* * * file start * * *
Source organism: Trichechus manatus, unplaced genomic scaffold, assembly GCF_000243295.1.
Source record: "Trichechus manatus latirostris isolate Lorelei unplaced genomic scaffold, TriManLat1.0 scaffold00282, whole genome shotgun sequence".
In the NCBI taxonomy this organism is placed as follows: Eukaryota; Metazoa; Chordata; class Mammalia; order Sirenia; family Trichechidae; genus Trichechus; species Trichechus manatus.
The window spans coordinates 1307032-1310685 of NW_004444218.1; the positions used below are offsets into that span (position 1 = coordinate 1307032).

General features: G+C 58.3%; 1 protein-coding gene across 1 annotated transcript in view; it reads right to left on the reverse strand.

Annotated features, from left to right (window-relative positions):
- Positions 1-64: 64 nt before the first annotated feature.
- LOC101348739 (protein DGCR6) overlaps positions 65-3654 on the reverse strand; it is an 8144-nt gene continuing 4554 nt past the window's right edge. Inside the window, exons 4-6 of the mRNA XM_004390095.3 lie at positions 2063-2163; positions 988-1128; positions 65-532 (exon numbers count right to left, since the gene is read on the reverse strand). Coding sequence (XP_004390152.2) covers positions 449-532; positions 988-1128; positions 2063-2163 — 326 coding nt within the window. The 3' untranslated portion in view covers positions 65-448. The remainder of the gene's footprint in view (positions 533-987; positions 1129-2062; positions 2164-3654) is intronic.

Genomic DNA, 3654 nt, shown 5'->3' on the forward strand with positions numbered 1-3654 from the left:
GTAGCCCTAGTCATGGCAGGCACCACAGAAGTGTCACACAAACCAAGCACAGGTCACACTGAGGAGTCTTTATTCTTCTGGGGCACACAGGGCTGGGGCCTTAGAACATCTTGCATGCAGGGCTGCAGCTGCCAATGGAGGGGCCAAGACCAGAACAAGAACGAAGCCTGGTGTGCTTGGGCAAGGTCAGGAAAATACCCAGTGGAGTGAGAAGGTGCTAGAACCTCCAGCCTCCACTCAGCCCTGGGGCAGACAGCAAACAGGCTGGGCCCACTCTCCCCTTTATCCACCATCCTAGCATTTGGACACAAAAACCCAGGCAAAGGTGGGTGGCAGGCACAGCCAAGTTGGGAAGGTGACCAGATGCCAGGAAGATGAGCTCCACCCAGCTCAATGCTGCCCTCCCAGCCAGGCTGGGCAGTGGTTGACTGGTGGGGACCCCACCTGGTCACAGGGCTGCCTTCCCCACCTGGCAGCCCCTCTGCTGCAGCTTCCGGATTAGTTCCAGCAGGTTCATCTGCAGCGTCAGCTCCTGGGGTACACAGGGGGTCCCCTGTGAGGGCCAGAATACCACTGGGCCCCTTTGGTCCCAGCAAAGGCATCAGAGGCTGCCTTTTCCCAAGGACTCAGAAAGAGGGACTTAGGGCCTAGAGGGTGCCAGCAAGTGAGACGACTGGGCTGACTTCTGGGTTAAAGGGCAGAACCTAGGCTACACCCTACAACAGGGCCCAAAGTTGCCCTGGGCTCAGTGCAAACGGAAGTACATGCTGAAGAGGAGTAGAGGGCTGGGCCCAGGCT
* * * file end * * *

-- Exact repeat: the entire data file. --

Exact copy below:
Source organism: Trichechus manatus, unplaced genomic scaffold, assembly GCF_000243295.1.
Source record: "Trichechus manatus latirostris isolate Lorelei unplaced genomic scaffold, TriManLat1.0 scaffold00282, whole genome shotgun sequence".
In the NCBI taxonomy this organism is placed as follows: Eukaryota; Metazoa; Chordata; class Mammalia; order Sirenia; family Trichechidae; genus Trichechus; species Trichechus manatus.
The window spans coordinates 1307032-1310685 of NW_004444218.1; the positions used below are offsets into that span (position 1 = coordinate 1307032).

General features: G+C 58.3%; 1 protein-coding gene across 1 annotated transcript in view; it reads right to left on the reverse strand.

Annotated features, from left to right (window-relative positions):
- Positions 1-64: 64 nt before the first annotated feature.
- LOC101348739 (protein DGCR6) overlaps positions 65-3654 on the reverse strand; it is an 8144-nt gene continuing 4554 nt past the window's right edge. Inside the window, exons 4-6 of the mRNA XM_004390095.3 lie at positions 2063-2163; positions 988-1128; positions 65-532 (exon numbers count right to left, since the gene is read on the reverse strand). Coding sequence (XP_004390152.2) covers positions 449-532; positions 988-1128; positions 2063-2163 — 326 coding nt within the window. The 3' untranslated portion in view covers positions 65-448. The remainder of the gene's footprint in view (positions 533-987; positions 1129-2062; positions 2164-3654) is intronic.

Genomic DNA, 3654 nt, shown 5'->3' on the forward strand with positions numbered 1-3654 from the left:
GTAGCCCTAGTCATGGCAGGCACCACAGAAGTGTCACACAAACCAAGCACAGGTCACACTGAGGAGTCTTTATTCTTCTGGGGCACACAGGGCTGGGGCCTTAGAACATCTTGCATGCAGGGCTGCAGCTGCCAATGGAGGGGCCAAGACCAGAACAAGAACGAAGCCTGGTGTGCTTGGGCAAGGTCAGGAAAATACCCAGTGGAGTGAGAAGGTGCTAGAACCTCCAGCCTCCACTCAGCCCTGGGGCAGACAGCAAACAGGCTGGGCCCACTCTCCCCTTTATCCACCATCCTAGCATTTGGACACAAAAACCCAGGCAAAGGTGGGTGGCAGGCACAGCCAAGTTGGGAAGGTGACCAGATGCCAGGAAGATGAGCTCCACCCAGCTCAATGCTGCCCTCCCAGCCAGGCTGGGCAGTGGTTGACTGGTGGGGACCCCACCTGGTCACAGGGCTGCCTTCCCCACCTGGCAGCCCCTCTGCTGCAGCTTCCGGATTAGTTCCAGCAGGTTCATCTGCAGCGTCAGCTCCTGGGGTACACAGGGGGTCCCCTGTGAGGGCCAGAATACCACTGGGCCCCTTTGGTCCCAGCAAAGGCATCAGAGGCTGCCTTTTCCCAAGGACTCAGAAAGAGGGACTTAGGGCCTAGAGGGTGCCAGCAAGTGAGACGACTGGGCTGACTTCTGGGTTAAAGGGCAGAACCTAGGCTACACCCTACAACAGGGCCCAAAGTTGCCCTGGGCTCAGTGCAAACGGAAGTACATGCTGAAGAGGAGTAGAGGGCTGGGCCCAGGCT